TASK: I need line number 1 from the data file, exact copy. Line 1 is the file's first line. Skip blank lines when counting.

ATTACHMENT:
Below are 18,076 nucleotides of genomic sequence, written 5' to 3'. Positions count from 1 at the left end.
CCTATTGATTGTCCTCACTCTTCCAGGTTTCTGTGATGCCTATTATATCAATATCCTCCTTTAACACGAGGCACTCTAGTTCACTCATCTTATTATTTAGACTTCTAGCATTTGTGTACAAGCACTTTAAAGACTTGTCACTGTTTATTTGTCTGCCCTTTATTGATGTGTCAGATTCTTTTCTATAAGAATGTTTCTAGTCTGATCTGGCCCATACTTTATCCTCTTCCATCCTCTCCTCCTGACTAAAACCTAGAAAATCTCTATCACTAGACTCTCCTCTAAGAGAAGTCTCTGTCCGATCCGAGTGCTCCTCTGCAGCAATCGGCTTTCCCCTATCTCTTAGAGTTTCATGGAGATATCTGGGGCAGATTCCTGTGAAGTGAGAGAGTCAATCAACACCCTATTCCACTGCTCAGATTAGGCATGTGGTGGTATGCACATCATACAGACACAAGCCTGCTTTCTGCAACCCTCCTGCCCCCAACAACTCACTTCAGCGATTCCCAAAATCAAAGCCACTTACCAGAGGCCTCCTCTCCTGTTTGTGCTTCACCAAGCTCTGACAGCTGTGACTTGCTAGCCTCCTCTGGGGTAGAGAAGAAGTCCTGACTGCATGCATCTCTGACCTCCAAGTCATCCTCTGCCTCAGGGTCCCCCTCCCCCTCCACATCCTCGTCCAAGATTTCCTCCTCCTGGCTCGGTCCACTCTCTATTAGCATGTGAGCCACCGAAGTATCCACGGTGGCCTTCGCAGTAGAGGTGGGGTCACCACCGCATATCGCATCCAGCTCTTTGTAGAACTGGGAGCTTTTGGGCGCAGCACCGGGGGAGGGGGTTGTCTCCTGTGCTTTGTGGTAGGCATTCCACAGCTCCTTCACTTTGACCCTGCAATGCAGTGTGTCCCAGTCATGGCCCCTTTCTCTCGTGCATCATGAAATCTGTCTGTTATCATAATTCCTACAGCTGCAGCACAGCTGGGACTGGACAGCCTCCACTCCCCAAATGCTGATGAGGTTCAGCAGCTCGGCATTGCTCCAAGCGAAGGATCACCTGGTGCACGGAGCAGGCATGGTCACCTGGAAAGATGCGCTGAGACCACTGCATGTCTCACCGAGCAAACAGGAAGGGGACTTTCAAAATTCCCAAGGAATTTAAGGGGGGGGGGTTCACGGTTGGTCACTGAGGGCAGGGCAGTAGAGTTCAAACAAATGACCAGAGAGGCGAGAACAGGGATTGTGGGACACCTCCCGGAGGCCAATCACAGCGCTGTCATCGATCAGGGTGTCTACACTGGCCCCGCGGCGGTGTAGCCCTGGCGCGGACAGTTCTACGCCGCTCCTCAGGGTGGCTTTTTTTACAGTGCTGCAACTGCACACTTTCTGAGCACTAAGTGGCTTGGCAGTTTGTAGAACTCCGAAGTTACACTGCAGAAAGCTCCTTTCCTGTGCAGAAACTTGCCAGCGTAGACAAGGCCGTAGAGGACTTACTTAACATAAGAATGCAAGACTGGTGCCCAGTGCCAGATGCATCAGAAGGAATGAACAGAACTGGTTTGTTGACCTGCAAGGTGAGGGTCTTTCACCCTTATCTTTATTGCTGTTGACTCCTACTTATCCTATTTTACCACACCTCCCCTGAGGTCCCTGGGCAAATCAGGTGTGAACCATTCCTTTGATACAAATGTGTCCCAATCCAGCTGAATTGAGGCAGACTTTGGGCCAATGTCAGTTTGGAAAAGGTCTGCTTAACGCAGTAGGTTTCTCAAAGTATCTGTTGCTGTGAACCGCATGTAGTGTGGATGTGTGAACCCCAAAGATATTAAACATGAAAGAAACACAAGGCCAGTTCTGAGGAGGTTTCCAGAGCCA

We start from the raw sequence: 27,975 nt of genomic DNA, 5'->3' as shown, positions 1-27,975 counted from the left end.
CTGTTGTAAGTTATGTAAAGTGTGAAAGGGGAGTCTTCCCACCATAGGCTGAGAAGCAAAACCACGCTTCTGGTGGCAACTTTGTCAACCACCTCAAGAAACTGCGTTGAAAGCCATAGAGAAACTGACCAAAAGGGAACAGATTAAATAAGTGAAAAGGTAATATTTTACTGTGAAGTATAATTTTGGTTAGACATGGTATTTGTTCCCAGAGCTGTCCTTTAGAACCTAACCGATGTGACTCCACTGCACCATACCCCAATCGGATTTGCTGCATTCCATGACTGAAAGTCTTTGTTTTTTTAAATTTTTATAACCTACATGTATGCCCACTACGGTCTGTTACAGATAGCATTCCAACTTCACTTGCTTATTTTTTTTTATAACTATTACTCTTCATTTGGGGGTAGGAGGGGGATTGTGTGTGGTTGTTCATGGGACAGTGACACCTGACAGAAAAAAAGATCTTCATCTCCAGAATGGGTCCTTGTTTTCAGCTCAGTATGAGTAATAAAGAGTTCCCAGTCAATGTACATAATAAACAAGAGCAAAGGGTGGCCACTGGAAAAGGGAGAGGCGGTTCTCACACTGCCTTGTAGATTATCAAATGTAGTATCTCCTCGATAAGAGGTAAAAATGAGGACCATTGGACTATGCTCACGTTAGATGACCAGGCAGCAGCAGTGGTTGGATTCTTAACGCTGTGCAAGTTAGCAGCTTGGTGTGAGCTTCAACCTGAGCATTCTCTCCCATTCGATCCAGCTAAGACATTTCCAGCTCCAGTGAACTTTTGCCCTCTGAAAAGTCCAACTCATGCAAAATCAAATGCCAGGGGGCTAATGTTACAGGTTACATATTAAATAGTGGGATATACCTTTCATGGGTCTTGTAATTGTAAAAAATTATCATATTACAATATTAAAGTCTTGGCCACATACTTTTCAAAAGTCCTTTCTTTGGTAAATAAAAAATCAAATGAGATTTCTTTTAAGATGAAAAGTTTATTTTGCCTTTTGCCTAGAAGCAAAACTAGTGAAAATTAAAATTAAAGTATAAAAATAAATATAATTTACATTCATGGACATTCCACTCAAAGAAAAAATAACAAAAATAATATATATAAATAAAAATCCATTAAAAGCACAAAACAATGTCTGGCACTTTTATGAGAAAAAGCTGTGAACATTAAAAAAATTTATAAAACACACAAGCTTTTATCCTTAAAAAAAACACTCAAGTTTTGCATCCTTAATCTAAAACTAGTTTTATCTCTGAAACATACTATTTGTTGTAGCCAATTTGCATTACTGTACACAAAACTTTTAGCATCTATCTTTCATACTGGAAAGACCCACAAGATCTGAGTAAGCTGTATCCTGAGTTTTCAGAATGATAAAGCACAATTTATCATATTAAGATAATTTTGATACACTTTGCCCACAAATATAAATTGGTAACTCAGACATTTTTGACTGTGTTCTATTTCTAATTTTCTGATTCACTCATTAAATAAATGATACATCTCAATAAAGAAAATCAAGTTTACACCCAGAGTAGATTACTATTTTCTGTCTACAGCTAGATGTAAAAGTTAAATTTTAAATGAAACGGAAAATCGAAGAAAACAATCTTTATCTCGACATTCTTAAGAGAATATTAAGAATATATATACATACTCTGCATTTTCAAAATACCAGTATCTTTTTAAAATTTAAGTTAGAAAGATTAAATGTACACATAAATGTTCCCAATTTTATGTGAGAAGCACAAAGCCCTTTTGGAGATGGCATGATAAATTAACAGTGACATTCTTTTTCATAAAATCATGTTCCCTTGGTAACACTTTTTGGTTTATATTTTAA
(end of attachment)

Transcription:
Below are 18,076 nucleotides of genomic sequence, written 5' to 3'. Positions count from 1 at the left end.